Medical doctor Wendell Rosevear, who works on the front-lines of the War on Drugs, explains the hypocrisy of state-sanctioned strip searches:
When individuals continue to use drugs in prisons, the system feels loss of power and face and with ‘mud on their face’ [and] wants to justify ‘coming down harder’ with strategies such as locking individuals in indefinite solitary confinement after overdoses or drug use and justifying forced internal body cavity searches, strip searches and observed urine tests which make individuals feel degraded and ‘raped’. To deny someone a choice in relation to protecting their body is rape even if you use the power of the state to justify it. The ‘Tough on Drugs’ strategy justifies rape, the very crime our society imprisons individuals for committing. To use the same strategies that cause the problem is to discredit oneself. Strip and Internal Body Cavity searches can happen to ordinary citizens coming through an airport as well as people in prison.
I never thought about invasive searches this way before, but on reflection, it makes a lot of sense. Especially since the courts have always held that rape, in criminal law, does not require penetration of the penis but can also include insertion of any other object into the vagina or anus. In its futile quest to protect people from their own harmful vices, the government is encouraging its agents to do despicable things.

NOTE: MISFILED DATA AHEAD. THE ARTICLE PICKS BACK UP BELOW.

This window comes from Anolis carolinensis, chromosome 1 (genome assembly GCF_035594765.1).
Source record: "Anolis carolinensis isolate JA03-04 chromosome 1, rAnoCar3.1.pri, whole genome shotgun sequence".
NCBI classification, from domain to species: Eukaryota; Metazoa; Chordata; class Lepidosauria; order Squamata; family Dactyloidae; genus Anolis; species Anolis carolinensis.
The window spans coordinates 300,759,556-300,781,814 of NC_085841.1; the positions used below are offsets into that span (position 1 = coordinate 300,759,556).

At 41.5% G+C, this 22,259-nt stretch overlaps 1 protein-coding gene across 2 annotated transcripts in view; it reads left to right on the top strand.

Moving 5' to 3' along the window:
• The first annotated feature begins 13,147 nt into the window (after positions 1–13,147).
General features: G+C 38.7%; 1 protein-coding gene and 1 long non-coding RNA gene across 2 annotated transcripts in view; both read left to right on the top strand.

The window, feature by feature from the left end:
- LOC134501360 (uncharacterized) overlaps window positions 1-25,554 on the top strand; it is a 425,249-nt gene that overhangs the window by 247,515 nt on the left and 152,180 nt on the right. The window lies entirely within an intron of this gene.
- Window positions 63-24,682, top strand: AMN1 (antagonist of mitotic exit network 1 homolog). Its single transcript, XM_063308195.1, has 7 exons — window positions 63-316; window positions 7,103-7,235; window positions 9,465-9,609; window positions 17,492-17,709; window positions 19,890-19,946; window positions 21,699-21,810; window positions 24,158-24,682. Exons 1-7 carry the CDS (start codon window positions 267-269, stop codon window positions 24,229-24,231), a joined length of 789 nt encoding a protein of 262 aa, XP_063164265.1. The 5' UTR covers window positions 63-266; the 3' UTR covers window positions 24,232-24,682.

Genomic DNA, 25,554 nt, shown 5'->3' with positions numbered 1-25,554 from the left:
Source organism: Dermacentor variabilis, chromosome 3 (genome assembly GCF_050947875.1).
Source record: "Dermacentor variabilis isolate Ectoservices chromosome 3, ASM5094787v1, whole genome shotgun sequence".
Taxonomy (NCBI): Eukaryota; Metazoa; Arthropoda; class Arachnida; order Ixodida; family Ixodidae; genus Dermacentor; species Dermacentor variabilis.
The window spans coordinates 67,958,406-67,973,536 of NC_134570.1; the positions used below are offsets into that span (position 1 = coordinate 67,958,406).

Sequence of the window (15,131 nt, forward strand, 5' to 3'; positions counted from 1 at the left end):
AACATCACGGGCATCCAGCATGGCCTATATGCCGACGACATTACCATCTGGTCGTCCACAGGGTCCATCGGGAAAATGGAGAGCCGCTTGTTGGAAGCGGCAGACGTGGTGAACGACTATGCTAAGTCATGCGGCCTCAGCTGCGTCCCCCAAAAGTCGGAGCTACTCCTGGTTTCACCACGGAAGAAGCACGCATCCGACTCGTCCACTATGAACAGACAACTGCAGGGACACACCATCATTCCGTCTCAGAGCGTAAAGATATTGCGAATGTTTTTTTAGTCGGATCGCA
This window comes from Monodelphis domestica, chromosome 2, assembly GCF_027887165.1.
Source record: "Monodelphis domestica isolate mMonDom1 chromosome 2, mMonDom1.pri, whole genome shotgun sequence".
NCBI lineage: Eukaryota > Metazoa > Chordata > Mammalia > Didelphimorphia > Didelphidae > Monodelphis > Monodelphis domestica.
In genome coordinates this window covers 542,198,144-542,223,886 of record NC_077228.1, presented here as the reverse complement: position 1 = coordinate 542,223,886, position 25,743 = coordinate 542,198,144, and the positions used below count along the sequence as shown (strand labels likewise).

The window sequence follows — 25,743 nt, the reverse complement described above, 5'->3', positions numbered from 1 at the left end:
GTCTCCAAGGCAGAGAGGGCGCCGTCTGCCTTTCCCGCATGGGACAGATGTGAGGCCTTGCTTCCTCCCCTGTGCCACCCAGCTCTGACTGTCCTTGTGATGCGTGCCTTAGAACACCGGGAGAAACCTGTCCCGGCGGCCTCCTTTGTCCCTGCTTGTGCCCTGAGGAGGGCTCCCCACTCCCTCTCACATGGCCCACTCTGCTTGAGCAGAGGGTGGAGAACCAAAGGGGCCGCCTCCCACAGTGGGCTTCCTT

Invasive searches are one way of being raped. Another is to arrest drug users and send them to prison - where prisoners and guards have been known to sexually abuse. Needless to say, this is ineffective in helping addicts. Would we treat alcoholics the same? Would you treat family members the same if they had a drug problem? What a shame that when the government does something, otherwise decent people think it’s acceptable.